In terms of its performance on the rock I wouldn't say this is an approach shoe who's primary objective is to climb a lot of technical ground. There are better shoes for this; however I have certainly climbed up to about Severe in them without having to swap into rock shoes. For lower grade routes such as the Cuillin ridge, with a lot of walking and scrambling and only occasional pitches of full-on graded rock climbing, the balance struck by the Mescalito is spot on.
From my experience the Mescalito's sole is pretty much perfect for the combination of walking, scrambling and occasional climbing that I've used them for. I haven't noticed any unusual loss of traction on surfaces I'd expect to be stable on, and in general this sole is hard to fault.
In order to reduce weight the sole uses Vibram Litebase which reduces the thickness of the sole by about 40-50%, and this in turn reduces the weight by around 25-30% according to Vibram. You just have to look at it to see that the sole is pretty thin, but considering this the longevity has been impressive so far. And for its solid-ness, the shoe definitely feels light, at just 780g per pair (size 42). That may not be the lightest available, but then I can't see lighter alternatives lasting as long. I've used these practically every day since April and due to the exceptional summer we've had they've also been out many times in the hills. From inspecting wear on the sole after some heavy use this year I'd expect to still get another few years out of them before a resole, so the Megagrip rubber is clearly pretty durable.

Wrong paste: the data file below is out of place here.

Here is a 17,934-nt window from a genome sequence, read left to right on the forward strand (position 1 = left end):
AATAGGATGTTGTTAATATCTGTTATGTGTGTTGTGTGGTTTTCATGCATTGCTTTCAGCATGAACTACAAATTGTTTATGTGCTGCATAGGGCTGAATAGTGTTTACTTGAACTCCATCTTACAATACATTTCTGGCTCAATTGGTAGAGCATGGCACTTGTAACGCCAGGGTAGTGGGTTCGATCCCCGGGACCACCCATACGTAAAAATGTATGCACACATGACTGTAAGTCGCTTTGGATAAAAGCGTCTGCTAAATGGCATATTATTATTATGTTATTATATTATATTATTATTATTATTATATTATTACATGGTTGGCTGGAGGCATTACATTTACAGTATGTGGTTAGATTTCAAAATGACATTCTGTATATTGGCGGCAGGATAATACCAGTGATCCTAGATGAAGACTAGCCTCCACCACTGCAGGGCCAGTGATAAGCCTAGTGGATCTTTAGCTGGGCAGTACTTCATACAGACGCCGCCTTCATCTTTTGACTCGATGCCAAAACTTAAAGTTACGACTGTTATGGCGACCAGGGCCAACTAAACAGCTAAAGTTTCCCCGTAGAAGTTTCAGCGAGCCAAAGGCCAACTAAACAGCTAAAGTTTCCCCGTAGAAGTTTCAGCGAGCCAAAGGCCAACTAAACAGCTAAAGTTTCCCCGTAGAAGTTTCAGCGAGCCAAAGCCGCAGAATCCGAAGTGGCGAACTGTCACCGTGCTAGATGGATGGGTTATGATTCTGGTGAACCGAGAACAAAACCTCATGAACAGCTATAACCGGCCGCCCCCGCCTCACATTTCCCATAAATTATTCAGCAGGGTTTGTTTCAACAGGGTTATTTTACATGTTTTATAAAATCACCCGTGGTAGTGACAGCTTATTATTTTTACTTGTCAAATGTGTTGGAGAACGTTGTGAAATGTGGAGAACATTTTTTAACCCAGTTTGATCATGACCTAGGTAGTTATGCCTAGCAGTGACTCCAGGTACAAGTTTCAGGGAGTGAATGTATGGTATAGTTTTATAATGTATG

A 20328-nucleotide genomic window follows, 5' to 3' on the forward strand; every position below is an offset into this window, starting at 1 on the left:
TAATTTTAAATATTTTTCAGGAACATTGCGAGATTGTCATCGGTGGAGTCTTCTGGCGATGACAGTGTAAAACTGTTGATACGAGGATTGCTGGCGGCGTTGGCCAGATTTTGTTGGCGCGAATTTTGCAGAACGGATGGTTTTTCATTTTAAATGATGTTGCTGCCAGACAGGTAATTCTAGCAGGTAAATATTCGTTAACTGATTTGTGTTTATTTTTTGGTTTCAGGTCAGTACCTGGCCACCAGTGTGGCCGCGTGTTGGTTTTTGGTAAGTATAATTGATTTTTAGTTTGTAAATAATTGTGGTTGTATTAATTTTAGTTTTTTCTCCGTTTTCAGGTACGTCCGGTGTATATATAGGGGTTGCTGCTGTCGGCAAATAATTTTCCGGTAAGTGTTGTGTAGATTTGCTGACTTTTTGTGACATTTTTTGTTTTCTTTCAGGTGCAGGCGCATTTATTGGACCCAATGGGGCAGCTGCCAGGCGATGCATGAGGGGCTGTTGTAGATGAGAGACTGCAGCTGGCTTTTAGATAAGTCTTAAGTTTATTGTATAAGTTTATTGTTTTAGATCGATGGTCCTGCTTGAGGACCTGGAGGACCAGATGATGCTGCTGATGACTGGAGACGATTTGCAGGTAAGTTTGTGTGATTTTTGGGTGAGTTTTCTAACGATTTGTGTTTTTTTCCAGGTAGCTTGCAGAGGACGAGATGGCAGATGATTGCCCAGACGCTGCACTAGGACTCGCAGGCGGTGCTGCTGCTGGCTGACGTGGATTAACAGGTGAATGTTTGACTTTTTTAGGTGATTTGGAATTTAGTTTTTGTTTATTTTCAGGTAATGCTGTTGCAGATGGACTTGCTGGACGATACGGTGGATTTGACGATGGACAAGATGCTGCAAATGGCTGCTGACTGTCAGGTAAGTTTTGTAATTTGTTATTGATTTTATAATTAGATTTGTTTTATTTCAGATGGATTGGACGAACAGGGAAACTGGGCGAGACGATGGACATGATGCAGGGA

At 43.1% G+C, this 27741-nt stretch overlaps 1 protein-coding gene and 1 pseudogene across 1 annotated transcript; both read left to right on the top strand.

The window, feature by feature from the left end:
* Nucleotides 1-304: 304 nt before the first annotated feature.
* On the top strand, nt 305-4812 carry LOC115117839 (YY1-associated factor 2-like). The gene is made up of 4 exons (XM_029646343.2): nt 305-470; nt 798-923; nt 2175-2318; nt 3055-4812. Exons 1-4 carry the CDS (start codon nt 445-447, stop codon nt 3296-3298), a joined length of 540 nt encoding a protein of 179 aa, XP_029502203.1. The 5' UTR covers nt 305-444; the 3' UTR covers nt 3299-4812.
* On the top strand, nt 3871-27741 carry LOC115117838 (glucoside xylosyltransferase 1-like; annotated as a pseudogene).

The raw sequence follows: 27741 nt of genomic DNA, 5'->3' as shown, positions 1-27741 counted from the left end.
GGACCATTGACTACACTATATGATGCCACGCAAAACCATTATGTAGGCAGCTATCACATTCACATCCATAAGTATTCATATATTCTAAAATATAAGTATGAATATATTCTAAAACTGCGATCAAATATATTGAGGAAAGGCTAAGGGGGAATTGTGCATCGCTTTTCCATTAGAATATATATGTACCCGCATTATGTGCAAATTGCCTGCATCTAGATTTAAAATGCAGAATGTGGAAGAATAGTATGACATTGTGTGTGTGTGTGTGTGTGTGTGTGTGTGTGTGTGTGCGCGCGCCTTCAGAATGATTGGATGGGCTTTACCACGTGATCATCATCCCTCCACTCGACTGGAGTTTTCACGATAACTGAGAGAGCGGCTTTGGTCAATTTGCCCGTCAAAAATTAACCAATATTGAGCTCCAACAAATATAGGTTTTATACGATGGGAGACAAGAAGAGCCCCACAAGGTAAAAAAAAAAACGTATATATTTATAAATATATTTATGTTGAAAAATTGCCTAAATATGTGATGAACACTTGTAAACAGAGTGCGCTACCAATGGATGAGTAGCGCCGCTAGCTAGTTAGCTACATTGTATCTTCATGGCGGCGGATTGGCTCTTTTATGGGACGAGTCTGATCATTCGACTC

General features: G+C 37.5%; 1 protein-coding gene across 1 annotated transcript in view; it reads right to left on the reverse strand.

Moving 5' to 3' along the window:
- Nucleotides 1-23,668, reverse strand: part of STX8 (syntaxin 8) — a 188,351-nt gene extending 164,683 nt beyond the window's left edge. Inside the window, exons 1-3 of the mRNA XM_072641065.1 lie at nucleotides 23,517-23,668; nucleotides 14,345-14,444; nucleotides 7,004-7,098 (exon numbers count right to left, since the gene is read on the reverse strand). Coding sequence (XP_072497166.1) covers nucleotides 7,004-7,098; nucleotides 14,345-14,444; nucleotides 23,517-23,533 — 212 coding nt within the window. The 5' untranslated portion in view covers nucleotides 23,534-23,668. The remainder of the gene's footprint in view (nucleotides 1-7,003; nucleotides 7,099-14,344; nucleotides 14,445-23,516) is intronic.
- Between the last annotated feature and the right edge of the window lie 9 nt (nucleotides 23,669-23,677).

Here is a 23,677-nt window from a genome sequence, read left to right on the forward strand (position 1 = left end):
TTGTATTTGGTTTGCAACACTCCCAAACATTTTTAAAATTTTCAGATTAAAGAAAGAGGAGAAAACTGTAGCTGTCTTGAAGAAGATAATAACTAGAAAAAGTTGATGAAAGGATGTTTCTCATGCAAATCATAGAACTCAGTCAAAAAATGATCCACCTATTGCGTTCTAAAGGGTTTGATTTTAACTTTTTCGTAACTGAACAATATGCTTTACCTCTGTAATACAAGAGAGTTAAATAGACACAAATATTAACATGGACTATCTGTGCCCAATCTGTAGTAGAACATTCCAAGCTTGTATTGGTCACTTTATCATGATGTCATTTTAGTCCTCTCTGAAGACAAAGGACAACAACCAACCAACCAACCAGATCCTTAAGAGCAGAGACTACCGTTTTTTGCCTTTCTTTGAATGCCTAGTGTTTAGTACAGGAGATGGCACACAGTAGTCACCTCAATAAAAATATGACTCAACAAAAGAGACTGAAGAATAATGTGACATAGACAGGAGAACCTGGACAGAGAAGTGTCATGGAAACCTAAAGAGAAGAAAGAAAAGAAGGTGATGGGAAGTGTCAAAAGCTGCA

It's a high quality upper, and with its high all-round rand it feels sturdy and protective. These aren't fully waterproof shoes, but that means they don't have a sweaty 'breathable' lining, and as a result they are more comfy in warm or dry weather. The upper on the Mescalito is a water resistant suede which comes in two colours, a darker charcoal colour and a very bright yellow-ish. Probably thanks to the good summer I've not yet had these out in rain that much, but they can cetainly shrug off a fair bit of water. On a really wet day I'd still opt for boots though.
I think it's pretty much universally agreed that Scarpa make good shoes, and the Mescalito definitely lives up to that reputation. This is a model for people that want to get lots and lots of mileage from their approach shoes. Their general stiff and burly feel has meant they have stood up very will to daily wear and tear. Though I don't think they are the most precise or high-performing approach shoes on steeper rock, they can certainly cope well with anything from vegetated rough ground to steep rocky scrambles, making them a real all rounder. The sole is excellent and assuming they fit your foot after a break-in period they are about as comfortable a shoe as you'll get. At a hefty £160 they are far from cheap, but the build quality suggests that this is a shoe that should last for years; and once the rubber wears down they can be resoled too. With that in mind the price tag looks like good value.
Developed for technical approach routes, Mescalito is also the ideal choice for prolonged use by mountain guides and people who work in mountain. Extremely lightweight thanks to the latest Vibram® LiteBase technology, Mescalito guarantees also a great grip thanks to the Vibram® Megagrip compound and the exclusive outsole design, with a climbing zone under the toe and the brake area on the heel. The sole ensures also an incomparable comfort given by a special EVA midsole with differentiated thickness and density areas. The upper's materials and design ensure protection and safety during approach routes, climbing and in all mountain outdoor activities.
For more info see scarpa.co.uk